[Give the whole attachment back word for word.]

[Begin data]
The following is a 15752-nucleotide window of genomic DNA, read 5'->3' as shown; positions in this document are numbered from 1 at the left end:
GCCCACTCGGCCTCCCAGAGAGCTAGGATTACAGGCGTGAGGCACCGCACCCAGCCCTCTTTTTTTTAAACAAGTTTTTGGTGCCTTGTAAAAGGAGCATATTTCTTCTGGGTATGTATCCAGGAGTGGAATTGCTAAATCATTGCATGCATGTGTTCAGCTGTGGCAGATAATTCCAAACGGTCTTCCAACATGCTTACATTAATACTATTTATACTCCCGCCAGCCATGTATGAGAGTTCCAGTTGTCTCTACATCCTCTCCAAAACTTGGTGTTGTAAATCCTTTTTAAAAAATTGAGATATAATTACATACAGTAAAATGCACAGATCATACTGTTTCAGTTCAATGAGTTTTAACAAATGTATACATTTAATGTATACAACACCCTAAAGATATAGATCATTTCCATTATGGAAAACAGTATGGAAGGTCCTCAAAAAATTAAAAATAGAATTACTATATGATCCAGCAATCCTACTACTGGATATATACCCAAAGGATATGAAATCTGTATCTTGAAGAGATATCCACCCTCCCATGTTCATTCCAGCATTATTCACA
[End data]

The following is a 15752-nucleotide window of genomic DNA, read 5'->3' as shown; positions in this document are numbered from 1 at the left end:
GCCCACTCGGCCTCCCAGAGAGCTAGGATTACAGGCGTGAGGCACCGCACCCAGCCCTCTTTTTTTTAAACAAGTTTTTGGTGCCTTGTAAAAGGAGCATATTTCTTCTGGGTATGTATCCAGGAGTGGAATTGCTAAATCATTGCATGCATGTGTTCAGCTGTGGCAGATAATTCCAAACGGTCTTCCAACATGCTTACATTAATACTATTTATACTCCCGCCAGCCATGTATGAGAGTTCCAGTTGTCTCTACATCCTCTCCAAAACTTGGTGTTGTAAATCCTTTTTAAAAAATTGAGATATAATTACATACAGTAAAATGCACAGATCATACTGTTTCAGTTCAATGAGTTTTAACAAATGTATACATTTAATGTATACAACACCCTAAAGATATAGATCATTTCCATTATGGAAAACAGTATGGAAGGTCCTCAAAAAATTAAAAATAGAATTACTATATGATCCAGCAATCCTACTACTGGATATATACCCAAAGGATATGAAATCTGTATCTTGAAGAGATATCCACCCTCCCATGTTCATTCCAGCATTATTCACA